Even if you're scared of change or don't want to fully accept the reality of the situation, by overstaying your welcome, so to speak, you stagnate. Instead, it's best to acknowledge when a relationship no longer fulfills you and has served its purpose, and move forward without ever looking back.

5. You smother the person you're dating with excessive needs or control.

Again, mutual respect is essential for a healthy relationship to thrive, but when one partner has controlling tendencies, it can easily lead to resentment. One partner may begin feeling suffocated and start to pull away due to the excessive demands.

If you're doing this in your relationship, you're not setting healthy boundaries. While your behavior may stem from insecurities or fear of losing your relationship, it often results in a loss of autonomy on your partner's part.

Rather than smothering them, when you set those boundaries, you're fostering independence and respect where you both can live authentically and support one another.




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6. You go back to a relationship that ended.

Going back to an old relationship that ended, especially without recognizing the reasons you broke up to begin with, leaves you in the same patterns you've been struggling to break. You may look back on this relationship fondly and find a sense of comfort in familiarity, but you're only hurting yourself.

When you don't address those underlying issues, you're sure to repeat the same patterns. Without healthy boundaries, you lose your understanding as to why the relationship ended in the first place. And though old habits are hard to break, they are mandatory if you ever want to find the right partner.


7. You enter a relationship to avoid being alone.​

The fear of being alone forever is something that plagues plenty of single people. But why would you want to be in a relationship for the sake of being in one? That's not healthy for you, nor your partner.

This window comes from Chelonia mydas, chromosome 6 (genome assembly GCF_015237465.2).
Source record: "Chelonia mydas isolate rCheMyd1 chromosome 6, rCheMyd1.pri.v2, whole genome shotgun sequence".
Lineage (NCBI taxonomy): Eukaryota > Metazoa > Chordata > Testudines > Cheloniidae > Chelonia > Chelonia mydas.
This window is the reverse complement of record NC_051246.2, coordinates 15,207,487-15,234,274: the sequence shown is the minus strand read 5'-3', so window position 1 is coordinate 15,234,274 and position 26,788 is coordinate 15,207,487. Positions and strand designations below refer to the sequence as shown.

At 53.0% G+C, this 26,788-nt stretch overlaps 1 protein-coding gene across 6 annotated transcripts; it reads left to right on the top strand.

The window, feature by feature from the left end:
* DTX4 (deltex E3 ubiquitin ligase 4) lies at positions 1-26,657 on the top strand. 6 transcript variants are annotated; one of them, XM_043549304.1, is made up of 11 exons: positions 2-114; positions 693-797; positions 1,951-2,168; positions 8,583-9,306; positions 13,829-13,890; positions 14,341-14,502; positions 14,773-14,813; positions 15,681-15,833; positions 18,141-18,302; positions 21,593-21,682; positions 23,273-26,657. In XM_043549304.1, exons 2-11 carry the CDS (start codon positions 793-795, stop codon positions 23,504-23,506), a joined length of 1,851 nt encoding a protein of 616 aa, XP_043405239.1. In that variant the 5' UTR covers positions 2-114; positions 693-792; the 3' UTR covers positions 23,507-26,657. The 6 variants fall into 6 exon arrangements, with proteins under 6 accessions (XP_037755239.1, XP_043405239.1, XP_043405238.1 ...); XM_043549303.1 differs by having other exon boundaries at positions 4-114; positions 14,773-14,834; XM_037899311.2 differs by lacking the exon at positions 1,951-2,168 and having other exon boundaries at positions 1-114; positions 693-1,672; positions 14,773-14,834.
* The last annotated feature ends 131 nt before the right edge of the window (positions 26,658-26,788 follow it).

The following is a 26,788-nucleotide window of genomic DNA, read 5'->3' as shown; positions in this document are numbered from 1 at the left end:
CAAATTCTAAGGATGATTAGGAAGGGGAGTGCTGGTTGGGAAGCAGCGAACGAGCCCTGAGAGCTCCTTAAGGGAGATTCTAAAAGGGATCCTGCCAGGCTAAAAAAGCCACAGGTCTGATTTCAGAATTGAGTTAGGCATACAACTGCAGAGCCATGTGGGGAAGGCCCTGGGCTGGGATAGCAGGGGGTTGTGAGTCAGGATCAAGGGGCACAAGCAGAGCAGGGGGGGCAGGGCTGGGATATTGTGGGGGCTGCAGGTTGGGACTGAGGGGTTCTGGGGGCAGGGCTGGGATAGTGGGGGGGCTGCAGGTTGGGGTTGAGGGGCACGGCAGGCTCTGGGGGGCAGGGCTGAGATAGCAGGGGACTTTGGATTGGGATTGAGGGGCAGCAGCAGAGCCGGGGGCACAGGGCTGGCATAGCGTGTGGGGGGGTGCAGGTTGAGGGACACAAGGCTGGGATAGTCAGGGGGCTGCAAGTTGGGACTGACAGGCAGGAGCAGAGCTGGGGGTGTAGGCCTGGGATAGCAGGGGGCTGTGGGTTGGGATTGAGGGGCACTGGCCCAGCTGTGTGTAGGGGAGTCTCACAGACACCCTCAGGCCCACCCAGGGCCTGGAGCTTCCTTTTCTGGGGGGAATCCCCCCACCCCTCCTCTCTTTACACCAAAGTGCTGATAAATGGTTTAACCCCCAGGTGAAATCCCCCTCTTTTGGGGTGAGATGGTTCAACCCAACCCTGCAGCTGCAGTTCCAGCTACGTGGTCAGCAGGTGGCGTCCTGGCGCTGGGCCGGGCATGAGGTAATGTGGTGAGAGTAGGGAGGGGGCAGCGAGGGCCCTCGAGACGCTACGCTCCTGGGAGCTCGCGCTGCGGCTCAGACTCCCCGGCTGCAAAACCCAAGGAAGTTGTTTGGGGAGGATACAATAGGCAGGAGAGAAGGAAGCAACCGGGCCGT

Entering a relationship for all the wrong reasons — i.e., a fear of loneliness — means you're quick to overlook any potential red flags that popped up in the past, like a lack of respect, poor communication, or no shared values.

While it's perfectly normal to want companionship, doing so in this way results in an unfulfilling relationship and hinders personal growth. And that's not the right attitude to take into future relationships.


signs of unhealthy boundaries that can hurt even the best relationships

To get you started on the road to honoring yourself, the first thing to do is throw out the list you have of your perfect partner.

Instead, get clear and make a list of your preferences and the character of your ideal partner. An example of a character trait would be how they treat themselves, you, and those around them. Do they treat waiters like servants, or do they treat everyone with respect and a sense of equality?

Your preferences are your common interests, goals, and values. When you list those out, think about what you could live with in another person, and also what you could not live without.


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Kim Sarrasin, also known as the Queen of Hearts, is a relationship expert, dating coach, and speaker. She's appeared on North America CBC TV, Global TV, The Globe & Mail, BC Business, and Shape Magazine.